By Misty Frost
This week, the Senate passed a bill to establish Juneteenth, the day marking the end of slavery in the United States, as a national holiday. As the bill passes through the House and finally onto the desk of the President, the holiday will be celebrated by families and organizations across the country. At Carrus, we will mark Juneteenth as a work holiday so our employees can take time to reflect on the significance of this event.
As a holiday, more students will be taught its importance as part of a broader curriculum referencing our nation’s history, including the deep wounds caused by enslavement, exploitation, and systemic racism. We see its traces everywhere, including in our healthcare systems.
Health inequity arises from social, economic, environmental, and structural disparities that contribute to intergroup differences in health outcomes both within and between societies, according to the National Center for Biotechnology Information. The Center further notes:
“The effect of interpersonal, institutional, and systemic biases in policies and practices (structural inequities) is the ‘sorting’ of people into resource-rich or resource-poor neighborhoods and K–12 schools (education itself being a key determinant of health (Woolf et al., 2007) largely on the basis of race and socioeconomic status.
Because the quality of neighborhoods and schools significantly shapes the life trajectory and the health of the adults and children, race- and class-differentiated access to clean, safe, resource-rich neighborhoods and schools is an important factor in producing health inequity. Such structural inequities give rise to large and preventable differences in health metrics such as life expectancy, with research indicating that one’s zip code is more important to health than one’s genetic code (RWJF, 2009).”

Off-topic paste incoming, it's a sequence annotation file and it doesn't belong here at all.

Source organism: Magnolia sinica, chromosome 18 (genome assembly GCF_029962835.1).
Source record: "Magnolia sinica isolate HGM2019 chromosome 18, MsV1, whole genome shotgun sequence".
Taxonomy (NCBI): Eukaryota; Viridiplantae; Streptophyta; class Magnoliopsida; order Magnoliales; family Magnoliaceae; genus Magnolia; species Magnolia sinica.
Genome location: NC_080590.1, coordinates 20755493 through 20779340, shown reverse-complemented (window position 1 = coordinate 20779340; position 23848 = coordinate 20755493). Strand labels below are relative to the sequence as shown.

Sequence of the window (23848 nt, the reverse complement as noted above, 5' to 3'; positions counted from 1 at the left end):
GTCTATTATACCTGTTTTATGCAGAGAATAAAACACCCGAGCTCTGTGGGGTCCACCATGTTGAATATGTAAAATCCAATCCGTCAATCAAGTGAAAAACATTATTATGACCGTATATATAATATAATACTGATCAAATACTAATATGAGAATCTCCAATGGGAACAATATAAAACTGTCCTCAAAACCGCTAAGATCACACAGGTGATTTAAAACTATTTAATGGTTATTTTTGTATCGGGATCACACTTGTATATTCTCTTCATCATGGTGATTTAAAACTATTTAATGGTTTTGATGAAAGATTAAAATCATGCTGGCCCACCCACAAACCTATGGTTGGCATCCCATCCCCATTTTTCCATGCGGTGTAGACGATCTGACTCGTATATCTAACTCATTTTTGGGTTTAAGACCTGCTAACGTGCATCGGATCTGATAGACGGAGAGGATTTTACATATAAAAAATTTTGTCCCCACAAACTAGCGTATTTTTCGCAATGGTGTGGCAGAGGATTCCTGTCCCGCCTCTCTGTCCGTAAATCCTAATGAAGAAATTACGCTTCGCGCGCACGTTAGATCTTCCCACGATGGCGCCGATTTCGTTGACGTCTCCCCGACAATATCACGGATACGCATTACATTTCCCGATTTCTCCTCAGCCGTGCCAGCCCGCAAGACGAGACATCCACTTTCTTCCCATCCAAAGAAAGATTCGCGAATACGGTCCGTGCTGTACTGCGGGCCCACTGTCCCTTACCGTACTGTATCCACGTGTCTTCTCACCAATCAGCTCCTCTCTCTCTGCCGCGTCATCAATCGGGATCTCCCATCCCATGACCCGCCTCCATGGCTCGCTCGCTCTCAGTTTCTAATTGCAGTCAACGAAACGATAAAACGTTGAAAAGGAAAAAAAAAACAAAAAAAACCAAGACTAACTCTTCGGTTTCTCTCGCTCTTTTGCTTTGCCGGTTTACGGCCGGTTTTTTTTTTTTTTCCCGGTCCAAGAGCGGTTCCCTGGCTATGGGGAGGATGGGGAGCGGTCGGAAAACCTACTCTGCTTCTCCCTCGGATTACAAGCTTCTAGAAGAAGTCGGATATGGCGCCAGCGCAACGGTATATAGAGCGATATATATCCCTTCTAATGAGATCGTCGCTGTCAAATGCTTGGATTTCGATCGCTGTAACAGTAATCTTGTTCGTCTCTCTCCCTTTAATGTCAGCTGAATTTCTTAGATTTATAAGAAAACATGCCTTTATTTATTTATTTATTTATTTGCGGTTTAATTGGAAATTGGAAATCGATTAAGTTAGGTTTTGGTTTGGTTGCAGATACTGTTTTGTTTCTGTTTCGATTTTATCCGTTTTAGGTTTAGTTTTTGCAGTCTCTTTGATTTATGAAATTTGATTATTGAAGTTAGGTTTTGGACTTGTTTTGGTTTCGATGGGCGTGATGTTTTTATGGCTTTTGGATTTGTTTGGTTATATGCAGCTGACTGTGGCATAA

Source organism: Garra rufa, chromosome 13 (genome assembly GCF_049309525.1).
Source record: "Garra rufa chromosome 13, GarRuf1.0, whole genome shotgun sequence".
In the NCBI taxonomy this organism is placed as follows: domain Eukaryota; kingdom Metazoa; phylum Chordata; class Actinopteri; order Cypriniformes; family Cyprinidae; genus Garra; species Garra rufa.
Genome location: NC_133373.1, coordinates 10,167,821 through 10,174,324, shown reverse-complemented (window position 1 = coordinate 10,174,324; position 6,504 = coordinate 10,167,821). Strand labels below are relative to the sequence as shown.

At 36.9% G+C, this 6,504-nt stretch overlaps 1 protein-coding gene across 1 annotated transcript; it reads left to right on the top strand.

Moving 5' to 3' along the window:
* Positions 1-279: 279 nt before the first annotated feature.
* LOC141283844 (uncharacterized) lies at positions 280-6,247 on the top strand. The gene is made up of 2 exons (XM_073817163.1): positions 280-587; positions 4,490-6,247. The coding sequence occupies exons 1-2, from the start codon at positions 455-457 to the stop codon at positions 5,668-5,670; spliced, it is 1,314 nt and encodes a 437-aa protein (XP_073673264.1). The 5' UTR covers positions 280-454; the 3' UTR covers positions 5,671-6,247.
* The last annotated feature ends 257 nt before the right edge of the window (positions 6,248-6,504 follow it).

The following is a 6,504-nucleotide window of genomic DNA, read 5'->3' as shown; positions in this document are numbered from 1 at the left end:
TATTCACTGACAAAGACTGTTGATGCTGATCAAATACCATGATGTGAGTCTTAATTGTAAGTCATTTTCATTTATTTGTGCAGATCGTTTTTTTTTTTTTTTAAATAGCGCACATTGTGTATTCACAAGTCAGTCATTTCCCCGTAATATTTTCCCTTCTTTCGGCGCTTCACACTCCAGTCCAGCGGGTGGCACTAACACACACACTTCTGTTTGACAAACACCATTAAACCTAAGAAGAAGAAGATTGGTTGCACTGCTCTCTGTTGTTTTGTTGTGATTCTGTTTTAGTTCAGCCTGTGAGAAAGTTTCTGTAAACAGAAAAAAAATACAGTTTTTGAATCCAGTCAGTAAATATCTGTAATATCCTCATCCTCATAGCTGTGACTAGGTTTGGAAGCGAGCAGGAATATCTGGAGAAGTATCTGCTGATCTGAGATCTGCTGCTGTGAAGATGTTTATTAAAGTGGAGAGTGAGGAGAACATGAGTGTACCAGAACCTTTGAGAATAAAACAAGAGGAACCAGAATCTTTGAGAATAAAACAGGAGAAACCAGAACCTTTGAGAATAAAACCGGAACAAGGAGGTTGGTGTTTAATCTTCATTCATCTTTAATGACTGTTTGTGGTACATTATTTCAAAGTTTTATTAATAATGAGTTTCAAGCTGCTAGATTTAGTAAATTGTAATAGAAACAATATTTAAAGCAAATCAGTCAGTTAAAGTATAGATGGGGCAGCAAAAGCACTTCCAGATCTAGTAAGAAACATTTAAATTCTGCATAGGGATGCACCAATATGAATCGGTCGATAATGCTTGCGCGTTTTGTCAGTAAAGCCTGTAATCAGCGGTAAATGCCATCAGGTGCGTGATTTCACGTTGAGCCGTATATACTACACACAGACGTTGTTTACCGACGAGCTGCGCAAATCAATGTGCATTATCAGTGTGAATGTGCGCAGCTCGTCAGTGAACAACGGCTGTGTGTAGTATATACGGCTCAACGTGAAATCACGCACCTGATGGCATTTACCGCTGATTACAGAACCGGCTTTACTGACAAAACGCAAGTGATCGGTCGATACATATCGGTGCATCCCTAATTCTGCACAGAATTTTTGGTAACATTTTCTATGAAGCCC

Black Lives Matter. Black health matters. Raylon Joseph, one of the recipients of the CareerStep 2020 BIPOC healthcare training scholarship, said it best. “Representation matters…seeing a healthcare provider that looks like you do will instantly de-escalate an already stressful health event…The only way forward is diversity, inclusion, visibility, and respect.”
In the last few years, we’ve made a conscious effort to improve our diversity and inclusion efforts — and we are proud to once again partner with the Utah Black Chamber of Commerce to offer our second annual BIPOC healthcare training scholarship this fall.
But we recognize there is so much more to do. That’s why we will continue to listen, engage, and take action to build diversity in our workforce and develop a culture of inclusion at work and in our communities. We will follow through on our commitments and find additional ways to create pathways to more equitable healthcare environments.
It won’t happen overnight, but we’re ready to put in the work. And we’re proud to do our part in driving positive change.